The Eiffel Tower disappeared last week, hidden beneath an opaque layer of filthy Paris smog. For six consecutive days this month, the city’s air had double Europe’s allowed particulate matter level, which currently is 50 micrograms per cubic meter. In an attempt to cut down on this alarming pollution increase, Paris decided to temporarily limit car circulation by making cars with even and odd license plates take turns driving into the city. Public transportation was also free, as well as bicycle and electric car rentals. But these measures were intended to last only a few days, until the pollution levels dropped. After they did, the city resumed its usual routine. Only until the levels rise again will they again adopt similar measures.

Paris obscured by smog

Particulate matter pollution is one of the main causes behind respiratory and cardiovascular problems, and the European Environment Agency stated that “long-term exposure can contribute to heart attacks and arrhythmias, nerve problems and premature death in some cases.” The European Commissioner for Environment, Janez Potocnik, warned that 400,000 premature deaths are due to the environment’s pollution. “Ten times more deaths than those caused by traffic accidents,” he explained.

The World Health Organization added that no pollution number is low enough to prevent damage to our health, so even if cities comply with the clean air regulations, our health is still at risk because these particles will remain in the air. Nearly 96% of us living in European cities are exposed to high concentrations of particle matter, which puts almost all of us in a precariously frightening situation.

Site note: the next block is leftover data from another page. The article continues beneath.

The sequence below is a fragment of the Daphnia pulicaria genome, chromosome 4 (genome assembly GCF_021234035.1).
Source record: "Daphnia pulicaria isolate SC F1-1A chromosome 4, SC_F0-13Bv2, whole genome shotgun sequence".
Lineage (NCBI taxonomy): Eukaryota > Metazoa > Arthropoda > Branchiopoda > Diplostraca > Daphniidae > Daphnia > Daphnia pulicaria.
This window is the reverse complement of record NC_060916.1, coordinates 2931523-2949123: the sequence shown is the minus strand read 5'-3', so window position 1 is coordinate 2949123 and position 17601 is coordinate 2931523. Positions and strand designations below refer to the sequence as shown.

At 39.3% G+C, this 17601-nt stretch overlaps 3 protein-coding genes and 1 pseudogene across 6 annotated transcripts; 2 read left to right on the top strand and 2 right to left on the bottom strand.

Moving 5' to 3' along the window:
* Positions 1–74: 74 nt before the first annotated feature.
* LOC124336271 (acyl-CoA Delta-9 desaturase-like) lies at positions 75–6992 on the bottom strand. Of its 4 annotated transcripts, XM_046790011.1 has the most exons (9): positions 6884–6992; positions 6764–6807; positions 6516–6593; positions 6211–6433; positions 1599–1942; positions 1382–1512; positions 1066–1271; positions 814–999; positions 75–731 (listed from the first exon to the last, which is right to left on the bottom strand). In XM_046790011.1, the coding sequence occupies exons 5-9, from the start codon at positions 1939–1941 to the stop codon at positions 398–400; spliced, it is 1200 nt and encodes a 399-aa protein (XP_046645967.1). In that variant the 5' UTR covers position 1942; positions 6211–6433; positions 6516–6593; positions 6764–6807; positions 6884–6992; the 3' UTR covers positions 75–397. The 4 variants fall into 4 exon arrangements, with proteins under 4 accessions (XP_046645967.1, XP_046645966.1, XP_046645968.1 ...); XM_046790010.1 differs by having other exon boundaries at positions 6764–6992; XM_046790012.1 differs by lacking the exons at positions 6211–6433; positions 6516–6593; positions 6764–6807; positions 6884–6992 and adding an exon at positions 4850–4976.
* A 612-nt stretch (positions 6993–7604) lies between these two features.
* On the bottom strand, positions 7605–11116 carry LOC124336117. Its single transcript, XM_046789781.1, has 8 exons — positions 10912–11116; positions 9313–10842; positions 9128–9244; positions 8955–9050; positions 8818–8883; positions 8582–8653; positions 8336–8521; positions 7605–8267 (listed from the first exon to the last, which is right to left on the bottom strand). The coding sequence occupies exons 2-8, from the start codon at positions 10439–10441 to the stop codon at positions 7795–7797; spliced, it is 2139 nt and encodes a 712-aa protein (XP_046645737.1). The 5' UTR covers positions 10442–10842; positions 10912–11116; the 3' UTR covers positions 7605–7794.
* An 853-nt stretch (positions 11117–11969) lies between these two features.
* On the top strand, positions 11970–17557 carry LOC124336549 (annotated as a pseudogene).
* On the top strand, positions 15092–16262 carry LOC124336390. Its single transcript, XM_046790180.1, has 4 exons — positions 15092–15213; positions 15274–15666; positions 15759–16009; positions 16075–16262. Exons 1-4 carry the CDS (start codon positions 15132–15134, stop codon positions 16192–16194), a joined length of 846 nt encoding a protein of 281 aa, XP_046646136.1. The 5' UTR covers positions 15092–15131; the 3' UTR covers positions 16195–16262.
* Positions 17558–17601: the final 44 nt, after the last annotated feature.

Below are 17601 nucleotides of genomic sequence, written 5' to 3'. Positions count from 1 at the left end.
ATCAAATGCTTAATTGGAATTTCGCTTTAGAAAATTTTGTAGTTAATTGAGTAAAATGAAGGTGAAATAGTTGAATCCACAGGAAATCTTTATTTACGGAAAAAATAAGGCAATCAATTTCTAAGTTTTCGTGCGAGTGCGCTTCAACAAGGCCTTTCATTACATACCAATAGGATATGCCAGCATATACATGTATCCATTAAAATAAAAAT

Smog Ignores International Borders

 

Like Paris, other cities are taking measures to help reduce pollution. Brussels, for example, has restricted speed limits in some areas, resulting in a 20% decrease in harmful emissions. Berlin strongly encourages bicycle use and those wishing to drive within London have to pay a hefty fee. These are all helpful measures, but experts note that they aren’t effective enough.

Pollution levels are still rampantly high because, simply put, other interests, such as money and the economy, are instead prioritized. Governments are more concerned with cost benefits than with the quality of our air, and Potocnik slyly suggested that:

If you believe the economy is more important than the environment, try holding your breath while you count your money.

He criticized those who value the economy more than our health and informs that that belief will backfire: being unhealthy due to pollution will cause less productivity and higher health care costs, which will in return harm the economy.

Researchers, scientists, and environmental experts warn us about pollution’s effects, but most of it falls on deaf ears. It seems like we live our daily routine completely unaware of the consequences of our decisions. We smoke, drive cars, and burn all sorts of toxic materials. Theoretically, we know that the environment exists and should be protected, but in practice it seems as if we could care less about it.

Why do we react only when the problem has gotten out of control? Why don’t we choose to preserve our health and our resources to prevent these problems from ever occurring?

 

Paris photo via the BBC